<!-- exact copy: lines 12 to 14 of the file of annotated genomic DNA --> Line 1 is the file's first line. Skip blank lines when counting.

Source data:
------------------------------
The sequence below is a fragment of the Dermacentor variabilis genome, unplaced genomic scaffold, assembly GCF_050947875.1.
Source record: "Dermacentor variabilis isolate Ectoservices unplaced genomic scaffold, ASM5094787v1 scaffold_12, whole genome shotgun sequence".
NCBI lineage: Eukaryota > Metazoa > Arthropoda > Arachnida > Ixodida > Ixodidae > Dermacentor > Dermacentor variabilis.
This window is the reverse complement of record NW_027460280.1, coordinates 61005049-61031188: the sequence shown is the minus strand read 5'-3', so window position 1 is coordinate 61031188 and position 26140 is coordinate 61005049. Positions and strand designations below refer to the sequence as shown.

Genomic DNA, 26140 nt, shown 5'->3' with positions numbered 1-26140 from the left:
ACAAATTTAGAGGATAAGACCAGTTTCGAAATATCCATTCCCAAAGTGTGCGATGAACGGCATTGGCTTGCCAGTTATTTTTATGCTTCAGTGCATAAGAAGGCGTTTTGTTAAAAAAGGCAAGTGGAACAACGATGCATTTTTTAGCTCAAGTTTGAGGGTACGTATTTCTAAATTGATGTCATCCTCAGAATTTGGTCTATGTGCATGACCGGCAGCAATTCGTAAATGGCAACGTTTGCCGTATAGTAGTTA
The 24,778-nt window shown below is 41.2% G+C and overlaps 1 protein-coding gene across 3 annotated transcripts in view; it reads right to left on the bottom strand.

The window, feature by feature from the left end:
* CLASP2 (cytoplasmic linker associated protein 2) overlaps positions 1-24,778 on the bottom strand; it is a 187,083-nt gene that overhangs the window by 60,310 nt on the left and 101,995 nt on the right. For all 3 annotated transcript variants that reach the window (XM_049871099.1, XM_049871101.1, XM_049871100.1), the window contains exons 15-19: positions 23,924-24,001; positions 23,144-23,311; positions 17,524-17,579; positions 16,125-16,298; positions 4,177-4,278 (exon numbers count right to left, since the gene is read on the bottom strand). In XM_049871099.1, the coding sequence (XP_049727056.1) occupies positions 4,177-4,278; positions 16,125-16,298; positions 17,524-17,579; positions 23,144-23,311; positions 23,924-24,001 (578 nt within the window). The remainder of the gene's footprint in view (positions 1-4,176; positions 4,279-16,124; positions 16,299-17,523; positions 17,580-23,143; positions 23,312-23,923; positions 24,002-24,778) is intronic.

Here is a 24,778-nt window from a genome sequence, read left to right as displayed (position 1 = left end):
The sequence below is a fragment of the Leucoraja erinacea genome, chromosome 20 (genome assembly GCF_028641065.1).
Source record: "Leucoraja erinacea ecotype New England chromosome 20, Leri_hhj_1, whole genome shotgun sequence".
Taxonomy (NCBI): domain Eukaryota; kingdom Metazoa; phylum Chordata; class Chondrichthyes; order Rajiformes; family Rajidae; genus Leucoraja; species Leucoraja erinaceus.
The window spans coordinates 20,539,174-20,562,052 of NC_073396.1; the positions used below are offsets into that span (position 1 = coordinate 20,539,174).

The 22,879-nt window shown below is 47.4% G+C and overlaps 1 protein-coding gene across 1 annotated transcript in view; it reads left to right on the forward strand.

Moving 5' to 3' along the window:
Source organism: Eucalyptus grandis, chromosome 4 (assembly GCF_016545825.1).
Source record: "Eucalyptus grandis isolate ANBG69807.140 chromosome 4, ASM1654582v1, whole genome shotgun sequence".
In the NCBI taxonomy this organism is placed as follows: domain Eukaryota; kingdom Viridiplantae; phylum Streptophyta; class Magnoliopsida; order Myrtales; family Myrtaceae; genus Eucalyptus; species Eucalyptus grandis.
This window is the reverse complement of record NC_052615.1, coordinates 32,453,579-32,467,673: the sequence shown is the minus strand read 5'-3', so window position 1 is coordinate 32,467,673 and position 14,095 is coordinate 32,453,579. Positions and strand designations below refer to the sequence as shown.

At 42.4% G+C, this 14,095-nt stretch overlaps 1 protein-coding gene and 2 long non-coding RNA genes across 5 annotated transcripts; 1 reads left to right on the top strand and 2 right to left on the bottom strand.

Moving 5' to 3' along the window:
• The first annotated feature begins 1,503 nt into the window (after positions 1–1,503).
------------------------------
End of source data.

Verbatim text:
Source record: "Leucoraja erinacea ecotype New England chromosome 20, Leri_hhj_1, whole genome shotgun sequence".
Taxonomy (NCBI): domain Eukaryota; kingdom Metazoa; phylum Chordata; class Chondrichthyes; order Rajiformes; family Rajidae; genus Leucoraja; species Leucoraja erinaceus.
The window spans coordinates 20,539,174-20,562,052 of NC_073396.1; the positions used below are offsets into that span (position 1 = coordinate 20,539,174).